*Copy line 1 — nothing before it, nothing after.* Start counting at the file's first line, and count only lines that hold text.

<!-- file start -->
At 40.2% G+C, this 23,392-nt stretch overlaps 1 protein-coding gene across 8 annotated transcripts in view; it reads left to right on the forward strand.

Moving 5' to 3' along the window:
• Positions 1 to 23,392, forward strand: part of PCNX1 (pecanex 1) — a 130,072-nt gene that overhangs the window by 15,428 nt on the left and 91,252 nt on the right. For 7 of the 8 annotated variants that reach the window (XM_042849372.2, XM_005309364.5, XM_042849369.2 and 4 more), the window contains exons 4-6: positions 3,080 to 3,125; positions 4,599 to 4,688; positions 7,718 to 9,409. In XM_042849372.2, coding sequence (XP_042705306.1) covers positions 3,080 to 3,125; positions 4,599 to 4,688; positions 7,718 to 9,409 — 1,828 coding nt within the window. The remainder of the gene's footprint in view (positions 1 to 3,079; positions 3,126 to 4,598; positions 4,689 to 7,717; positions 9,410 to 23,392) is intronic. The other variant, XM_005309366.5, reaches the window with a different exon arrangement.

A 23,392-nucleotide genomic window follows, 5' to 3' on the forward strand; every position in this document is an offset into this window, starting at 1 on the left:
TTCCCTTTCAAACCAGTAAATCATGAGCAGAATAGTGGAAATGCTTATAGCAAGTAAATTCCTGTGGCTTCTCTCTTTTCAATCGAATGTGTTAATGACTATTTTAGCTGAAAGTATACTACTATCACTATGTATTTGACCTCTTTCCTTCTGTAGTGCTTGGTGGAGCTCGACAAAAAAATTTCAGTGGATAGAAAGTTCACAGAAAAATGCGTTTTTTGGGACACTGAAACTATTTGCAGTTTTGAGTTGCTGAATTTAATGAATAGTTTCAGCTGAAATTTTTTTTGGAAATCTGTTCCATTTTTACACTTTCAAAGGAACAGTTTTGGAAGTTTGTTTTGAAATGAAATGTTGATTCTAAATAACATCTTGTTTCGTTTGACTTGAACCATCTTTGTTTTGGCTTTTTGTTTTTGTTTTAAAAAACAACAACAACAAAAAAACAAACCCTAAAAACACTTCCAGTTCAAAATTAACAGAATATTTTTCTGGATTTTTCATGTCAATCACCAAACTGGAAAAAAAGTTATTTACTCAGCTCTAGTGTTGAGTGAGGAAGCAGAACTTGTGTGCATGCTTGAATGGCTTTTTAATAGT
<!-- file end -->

At 40.2% G+C, this 23,392-nt stretch overlaps 1 protein-coding gene across 8 annotated transcripts in view; it reads left to right on the forward strand.